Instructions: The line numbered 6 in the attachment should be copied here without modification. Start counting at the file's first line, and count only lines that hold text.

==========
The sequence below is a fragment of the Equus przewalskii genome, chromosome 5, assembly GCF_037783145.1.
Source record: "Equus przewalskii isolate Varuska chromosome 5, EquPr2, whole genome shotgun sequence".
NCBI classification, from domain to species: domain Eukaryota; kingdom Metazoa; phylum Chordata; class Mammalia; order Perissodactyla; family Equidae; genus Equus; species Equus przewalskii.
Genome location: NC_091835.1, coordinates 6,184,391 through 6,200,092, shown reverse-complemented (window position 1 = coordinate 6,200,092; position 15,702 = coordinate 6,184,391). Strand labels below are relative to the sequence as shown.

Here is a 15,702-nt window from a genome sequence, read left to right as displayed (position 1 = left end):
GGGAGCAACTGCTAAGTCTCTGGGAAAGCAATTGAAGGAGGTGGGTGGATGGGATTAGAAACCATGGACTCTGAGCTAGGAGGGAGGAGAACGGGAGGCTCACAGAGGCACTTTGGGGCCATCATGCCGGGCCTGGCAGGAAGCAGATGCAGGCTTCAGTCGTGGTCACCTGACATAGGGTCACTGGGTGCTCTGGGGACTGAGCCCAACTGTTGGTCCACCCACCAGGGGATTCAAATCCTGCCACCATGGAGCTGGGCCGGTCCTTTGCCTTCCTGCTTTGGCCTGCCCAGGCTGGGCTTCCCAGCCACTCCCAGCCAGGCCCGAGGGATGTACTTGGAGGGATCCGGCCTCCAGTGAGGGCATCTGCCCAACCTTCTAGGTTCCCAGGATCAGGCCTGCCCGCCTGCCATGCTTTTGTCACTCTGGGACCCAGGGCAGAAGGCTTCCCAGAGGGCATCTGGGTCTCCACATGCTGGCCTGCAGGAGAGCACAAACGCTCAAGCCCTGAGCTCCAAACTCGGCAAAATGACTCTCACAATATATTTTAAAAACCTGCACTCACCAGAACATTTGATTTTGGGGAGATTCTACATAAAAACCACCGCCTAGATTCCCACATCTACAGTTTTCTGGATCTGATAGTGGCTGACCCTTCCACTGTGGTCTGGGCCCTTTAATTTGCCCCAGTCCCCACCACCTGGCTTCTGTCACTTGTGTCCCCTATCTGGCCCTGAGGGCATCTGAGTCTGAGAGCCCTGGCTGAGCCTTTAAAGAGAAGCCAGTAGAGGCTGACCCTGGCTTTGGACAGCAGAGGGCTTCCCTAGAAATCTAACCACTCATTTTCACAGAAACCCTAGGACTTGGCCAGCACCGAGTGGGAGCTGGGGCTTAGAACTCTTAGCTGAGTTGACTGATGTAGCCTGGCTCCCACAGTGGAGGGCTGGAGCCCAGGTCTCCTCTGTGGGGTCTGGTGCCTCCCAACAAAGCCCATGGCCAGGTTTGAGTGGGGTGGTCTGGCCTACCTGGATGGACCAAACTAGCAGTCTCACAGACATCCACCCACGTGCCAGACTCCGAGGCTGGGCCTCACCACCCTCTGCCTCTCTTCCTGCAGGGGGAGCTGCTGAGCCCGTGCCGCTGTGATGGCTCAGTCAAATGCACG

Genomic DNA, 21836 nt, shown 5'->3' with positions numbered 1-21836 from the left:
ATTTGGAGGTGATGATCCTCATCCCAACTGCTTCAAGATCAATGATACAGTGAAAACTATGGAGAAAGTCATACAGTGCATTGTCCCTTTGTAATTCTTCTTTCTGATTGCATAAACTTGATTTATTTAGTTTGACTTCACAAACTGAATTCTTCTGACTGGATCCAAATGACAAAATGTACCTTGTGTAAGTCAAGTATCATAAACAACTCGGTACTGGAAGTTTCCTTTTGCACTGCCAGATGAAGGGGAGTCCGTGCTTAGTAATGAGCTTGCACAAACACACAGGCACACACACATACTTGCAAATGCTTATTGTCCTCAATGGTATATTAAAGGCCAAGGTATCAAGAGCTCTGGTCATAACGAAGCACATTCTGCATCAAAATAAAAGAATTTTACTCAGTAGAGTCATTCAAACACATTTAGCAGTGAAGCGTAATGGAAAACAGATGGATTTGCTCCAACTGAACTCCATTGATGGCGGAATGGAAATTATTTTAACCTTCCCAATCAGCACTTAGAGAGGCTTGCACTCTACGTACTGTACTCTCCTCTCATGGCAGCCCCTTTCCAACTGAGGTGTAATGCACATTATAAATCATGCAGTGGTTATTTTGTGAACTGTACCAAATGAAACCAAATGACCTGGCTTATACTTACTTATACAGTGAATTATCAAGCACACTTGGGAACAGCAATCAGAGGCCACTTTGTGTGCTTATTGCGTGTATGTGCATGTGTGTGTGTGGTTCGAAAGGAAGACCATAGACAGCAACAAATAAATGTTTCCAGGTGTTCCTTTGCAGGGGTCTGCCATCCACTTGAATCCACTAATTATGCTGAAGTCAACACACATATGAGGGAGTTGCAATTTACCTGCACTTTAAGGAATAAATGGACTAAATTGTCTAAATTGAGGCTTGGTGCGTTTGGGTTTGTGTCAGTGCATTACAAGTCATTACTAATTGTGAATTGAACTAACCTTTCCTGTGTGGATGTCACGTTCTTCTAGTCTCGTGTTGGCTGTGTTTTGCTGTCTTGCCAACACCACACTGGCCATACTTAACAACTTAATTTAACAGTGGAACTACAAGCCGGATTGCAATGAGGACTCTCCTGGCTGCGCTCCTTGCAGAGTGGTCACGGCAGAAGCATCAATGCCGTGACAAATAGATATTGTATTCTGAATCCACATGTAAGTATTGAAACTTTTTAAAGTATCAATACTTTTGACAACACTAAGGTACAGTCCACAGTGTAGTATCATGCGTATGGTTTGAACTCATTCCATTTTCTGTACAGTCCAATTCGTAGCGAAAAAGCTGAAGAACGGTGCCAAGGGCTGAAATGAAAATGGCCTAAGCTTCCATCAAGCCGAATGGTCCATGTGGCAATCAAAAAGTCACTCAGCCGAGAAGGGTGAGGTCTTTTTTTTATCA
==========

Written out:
GGGAGCAACTGCTAAGTCTCTGGGAAAGCAATTGAAGGAGGTGGGTGGATGGGATTAGAAACCATGGACTCTGAGCTAGGAGGGAGGAGAACGGGAGGCTCACAGAGGCACTTTGGGGCCATCATGCCGGGCCTGGCAGGAAGCAGATGCAGGCTTCAGTCGTGGTCACCTGACATAGGGTCACTGGGTGCTCTGGGGACTGAGCCCAACTGTTGGTCCACCCACCAGGGGATTCAAATCCTGCCACCATGGAGCTGGGCCGGTCCTTTGCCTTCCTGCTTTGGCCTGCCCAGGCTGGGCTTCCCAGCCACTCCCAGCCAGGCCCGAGGGATGTACTTGGAGGGATCCGGCCTCCAGTGAGGGCATCTGCCCAACCTTCTAGGTTCCCAGGATCAGGCCTGCCCGCCTGCCATGCTTTTGTCACTCTGGGACCCAGGGCAGAAGGCTTCCCAGAGGGCATCTGGGTCTCCACATGCTGGCCTGCAGGAGAGCACAAACGCTCAAGCCCTGAGCTCCAAACTCGGCAAAATGACTCTCACAATATATTTTAAAAACCTGCACTCACCAGAACATTTGATTTTGGGGAGATTCTACATAAAAACCACCGCCTAGATTCCCACATCTACAGTTTTCTGGATCTGATAGTGGCTGACCCTTCCACTGTGGTCTGGGCCCTTTAATTTGCCCCAGTCCCCACCACCTGGCTTCTGTCACTTGTGTCCCCTATCTGGCCCTGAGGGCATCTGAGTCTGAGAGCCCTGGCTGAGCCTTTAAAGAGAAGCCAGTAGAGGCTGACCCTGGCTTTGGACAGCAGAGGGCTTCCCTAGAAATCTAACCACTCATTTTCACAGAAACCCTAGGACTTGGCCAGCACCGAGTGGGAGCTGGGGCTTAGAACTCTTAGCTGAGTTGACTGATGTAGCCTGGCTCCCACAGTGGAGGGCTGGAGCCCAGGTCTCCTCTGTGGGGTCTGGTGCCTCCCAACAAAGCCCATGGCCAGGTTTGAGTGGGGTGGTCTGGCCTACCTGGATGGACCAAACTAGCAGTCTCACAGACATCCACCCACGTGCCAGACTCCGAGGCTGGGCCTCACCACCCTCTGCCTCTCTTCCTGCAGGGGGAGCTGCTGAGCCCGTGCCGCTGTGATGGCTCAGTCAAATGCACG